Refugee Internment

Internment is a complex topic with many facets and changes of policy, that cannot be dealt with fully in a brief overview. The intention here is to provide some context to the topic occurring in certain RV interviews, and anyone wishing to know more about it can refer to the reading list.

Security fears regarding fascist spies or sympathisers, and distrust of political activists such as communist aliens in Britain before/during World War II, resulted in various government internment policies. Implementation began in October 1939, following a review of German and Austrian nationals, but was mainly carried out in spring/summer 1940 (aliens remaining at liberty were moved from coastal areas). Many Italians were also interned when Italy sided with Germany 1940–1943.

 

Men/women were deemed either ‘enemy’ or ‘friendly’ aliens; the former primarily comprised Germans, Austrians and some Czechoslovaks, who were mostly refugees. Tribunals made arbitrary decisions regarding over 70,000 aliens, classed in 3 categories according to their perceived security risk: A. to be interned; B. not to be interned, but subject to restricted movement; C. No restrictions imposed. Following public and political pressure, however, some 10,000 German, Austrian and Italian internees were released in January 1941, and thousands more from May–July 1941 on. Administratively, though, the process could be slow, hence it took time to release internees – other than known Nazis.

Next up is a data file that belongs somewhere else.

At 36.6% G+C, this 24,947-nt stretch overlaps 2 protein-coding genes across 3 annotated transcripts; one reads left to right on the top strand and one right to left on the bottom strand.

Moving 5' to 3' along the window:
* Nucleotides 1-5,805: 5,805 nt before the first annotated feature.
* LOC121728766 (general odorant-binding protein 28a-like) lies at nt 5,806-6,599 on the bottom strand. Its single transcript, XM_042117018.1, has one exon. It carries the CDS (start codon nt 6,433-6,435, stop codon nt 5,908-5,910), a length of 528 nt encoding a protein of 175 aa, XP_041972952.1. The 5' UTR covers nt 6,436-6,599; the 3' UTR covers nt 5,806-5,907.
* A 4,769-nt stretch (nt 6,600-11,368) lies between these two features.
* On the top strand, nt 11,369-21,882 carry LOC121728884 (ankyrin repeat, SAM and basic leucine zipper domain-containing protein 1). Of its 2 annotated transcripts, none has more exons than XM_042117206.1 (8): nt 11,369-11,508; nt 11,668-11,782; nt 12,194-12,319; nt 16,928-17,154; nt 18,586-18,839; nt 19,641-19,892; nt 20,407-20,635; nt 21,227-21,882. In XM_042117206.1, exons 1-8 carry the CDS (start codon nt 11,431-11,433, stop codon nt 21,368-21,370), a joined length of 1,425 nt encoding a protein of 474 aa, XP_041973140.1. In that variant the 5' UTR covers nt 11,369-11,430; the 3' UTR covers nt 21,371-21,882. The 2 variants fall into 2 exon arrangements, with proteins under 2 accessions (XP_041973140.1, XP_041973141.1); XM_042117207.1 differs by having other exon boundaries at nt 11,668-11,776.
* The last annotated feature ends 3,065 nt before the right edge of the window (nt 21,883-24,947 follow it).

The internment experiences recounted by interviewees differ widely, largely depending on the duration and location of their internment, and particularly whether in Britain or overseas. NB Statistics from diverse sources can sometime appear inconsistent, depending on the focus, period in question, group(s) examined and other elements.

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